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anonymous
 one year ago
f(x)=6x^2+5
(f(a+h)f(a))/h
anonymous
 one year ago
f(x)=6x^2+5 (f(a+h)f(a))/h

This Question is Closed

chrisplusian
 one year ago
Best ResponseYou've already chosen the best response.3So in this example f(x)=6x^2+5, if I told you find f(2) would you know what to do?

anonymous
 one year ago
Best ResponseYou've already chosen the best response.0yes its just plugging it in to the function

chrisplusian
 one year ago
Best ResponseYou've already chosen the best response.3You would plug 2 in everyplace there was an x. In the problem above there is an (a+h) in the argument. So every place you see an x in the original replace it with (a+h). Then the second part shows f(a) so plug a in for every instance of x.

chrisplusian
 one year ago
Best ResponseYou've already chosen the best response.3Then continue to manipulate algebraically

chrisplusian
 one year ago
Best ResponseYou've already chosen the best response.3\[f(a+h)=6(a+h)^2 +5 =6(a^2 +2ah +h^2)+5\]

chrisplusian
 one year ago
Best ResponseYou've already chosen the best response.3\[6(a^2 +2ah +h^2)+5 = 6a^2 +12ah +6h^2 +5\]

anonymous
 one year ago
Best ResponseYou've already chosen the best response.0and then subtract that from 6a^2+5?

anonymous
 one year ago
Best ResponseYou've already chosen the best response.0so i got 12ah+6h^2+10

chrisplusian
 one year ago
Best ResponseYou've already chosen the best response.3\[\frac{ 6a^2 +12ah +6h+5(6a^2 +5) }{ h }\]

chrisplusian
 one year ago
Best ResponseYou've already chosen the best response.3\[\frac{ 12ah +6h }{ h }=\frac{ h(12a+6) }{ h }=12a+6\]

anonymous
 one year ago
Best ResponseYou've already chosen the best response.0im sorry but it says its wrong

chrisplusian
 one year ago
Best ResponseYou've already chosen the best response.3I see my mistake.... look up at the equation I posted just after you said "So divide by h?". In that equation I had 6h in the numerator. it should have been 6h^2. Then you would have had 12a+6h as an answer sorry about that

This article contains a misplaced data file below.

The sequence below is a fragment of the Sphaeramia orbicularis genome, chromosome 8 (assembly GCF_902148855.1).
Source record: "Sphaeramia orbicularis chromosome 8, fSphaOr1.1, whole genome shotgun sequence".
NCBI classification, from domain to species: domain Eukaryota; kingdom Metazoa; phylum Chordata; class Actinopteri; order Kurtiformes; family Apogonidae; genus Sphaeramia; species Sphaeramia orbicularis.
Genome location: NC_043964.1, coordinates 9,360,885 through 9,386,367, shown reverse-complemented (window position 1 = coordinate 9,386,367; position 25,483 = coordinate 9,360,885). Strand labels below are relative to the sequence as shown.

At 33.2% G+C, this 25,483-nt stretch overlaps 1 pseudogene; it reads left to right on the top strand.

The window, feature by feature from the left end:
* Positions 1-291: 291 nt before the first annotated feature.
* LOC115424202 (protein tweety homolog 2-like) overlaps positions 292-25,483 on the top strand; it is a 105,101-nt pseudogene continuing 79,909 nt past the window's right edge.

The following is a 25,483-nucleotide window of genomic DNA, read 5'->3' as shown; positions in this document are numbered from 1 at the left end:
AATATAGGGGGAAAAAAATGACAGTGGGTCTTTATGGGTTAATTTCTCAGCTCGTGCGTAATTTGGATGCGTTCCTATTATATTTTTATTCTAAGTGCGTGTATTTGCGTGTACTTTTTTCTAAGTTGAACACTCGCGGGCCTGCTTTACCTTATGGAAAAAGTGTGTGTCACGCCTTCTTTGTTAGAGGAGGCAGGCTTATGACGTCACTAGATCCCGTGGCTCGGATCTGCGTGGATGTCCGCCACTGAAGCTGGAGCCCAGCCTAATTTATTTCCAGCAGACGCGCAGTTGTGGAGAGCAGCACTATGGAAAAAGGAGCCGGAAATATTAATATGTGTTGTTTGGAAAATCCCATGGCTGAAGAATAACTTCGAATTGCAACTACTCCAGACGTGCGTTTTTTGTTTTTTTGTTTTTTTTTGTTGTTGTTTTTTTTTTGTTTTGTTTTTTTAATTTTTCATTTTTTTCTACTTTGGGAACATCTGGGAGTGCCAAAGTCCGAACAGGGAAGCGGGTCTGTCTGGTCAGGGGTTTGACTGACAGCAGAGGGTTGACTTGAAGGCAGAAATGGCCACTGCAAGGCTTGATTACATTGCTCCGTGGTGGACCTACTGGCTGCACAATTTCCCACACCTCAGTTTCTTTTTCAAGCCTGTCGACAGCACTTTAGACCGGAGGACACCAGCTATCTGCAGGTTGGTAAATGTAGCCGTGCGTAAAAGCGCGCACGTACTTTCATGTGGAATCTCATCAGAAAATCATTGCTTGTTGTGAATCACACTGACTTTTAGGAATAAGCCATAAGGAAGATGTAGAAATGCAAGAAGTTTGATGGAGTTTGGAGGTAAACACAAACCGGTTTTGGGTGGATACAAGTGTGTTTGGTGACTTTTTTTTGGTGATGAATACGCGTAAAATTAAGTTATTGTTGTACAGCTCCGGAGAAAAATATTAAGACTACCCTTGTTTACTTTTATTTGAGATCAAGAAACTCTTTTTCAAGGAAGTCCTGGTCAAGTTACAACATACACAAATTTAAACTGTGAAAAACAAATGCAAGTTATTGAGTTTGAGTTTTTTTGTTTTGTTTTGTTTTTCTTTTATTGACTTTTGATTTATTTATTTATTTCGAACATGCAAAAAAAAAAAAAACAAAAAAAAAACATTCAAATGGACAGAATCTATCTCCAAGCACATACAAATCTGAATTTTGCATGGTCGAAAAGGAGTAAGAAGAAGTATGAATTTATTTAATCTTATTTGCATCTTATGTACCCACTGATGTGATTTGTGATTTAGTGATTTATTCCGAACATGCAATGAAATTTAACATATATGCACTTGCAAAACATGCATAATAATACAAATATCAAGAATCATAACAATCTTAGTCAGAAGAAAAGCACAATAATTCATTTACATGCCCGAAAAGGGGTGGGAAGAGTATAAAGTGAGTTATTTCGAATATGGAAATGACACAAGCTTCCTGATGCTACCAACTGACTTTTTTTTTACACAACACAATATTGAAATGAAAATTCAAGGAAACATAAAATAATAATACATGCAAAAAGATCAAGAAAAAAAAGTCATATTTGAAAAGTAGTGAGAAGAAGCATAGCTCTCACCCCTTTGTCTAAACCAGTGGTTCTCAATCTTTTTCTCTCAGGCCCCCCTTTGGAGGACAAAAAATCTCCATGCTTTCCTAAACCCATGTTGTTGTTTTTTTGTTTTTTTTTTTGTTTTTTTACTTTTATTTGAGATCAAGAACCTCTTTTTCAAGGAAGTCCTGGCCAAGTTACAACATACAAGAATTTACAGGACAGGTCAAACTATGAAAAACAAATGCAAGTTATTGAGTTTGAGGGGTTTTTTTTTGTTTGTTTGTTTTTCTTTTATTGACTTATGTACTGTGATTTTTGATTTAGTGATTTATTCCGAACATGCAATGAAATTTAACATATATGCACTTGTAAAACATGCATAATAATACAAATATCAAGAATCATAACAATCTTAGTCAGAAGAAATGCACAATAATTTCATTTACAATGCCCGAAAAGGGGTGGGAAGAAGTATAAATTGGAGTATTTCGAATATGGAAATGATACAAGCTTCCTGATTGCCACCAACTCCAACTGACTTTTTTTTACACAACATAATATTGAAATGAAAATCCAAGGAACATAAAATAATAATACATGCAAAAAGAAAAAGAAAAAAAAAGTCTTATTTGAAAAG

anonymous
 one year ago
Best ResponseYou've already chosen the best response.0ohhhh okay got it, thanks!

anonymous
 one year ago
Best ResponseYou've already chosen the best response.0It should only be \(\huge 12a\).

anonymous
 one year ago
Best ResponseYou've already chosen the best response.0You're finding the derivative, right?

anonymous
 one year ago
Best ResponseYou've already chosen the best response.0no his answer was right

anonymous
 one year ago
Best ResponseYou've already chosen the best response.0Ok if that's what you're saying.

chrisplusian
 one year ago
Best ResponseYou've already chosen the best response.3@Maharot there is one thing missing for it to be a derivative. This was an example of the "difference of a quotient" function which represents the slope of a line secant to two points on a curve. If you wanted a derivative you are asking for the slope of that same curve but at any point. In order to do that you need to consider the "h" in the above problem as a change in the x direction and then take the limit as delta x approaches infinity. That is to say that the two points on the curve are the same and the slope represented is at a point rather than in between two points
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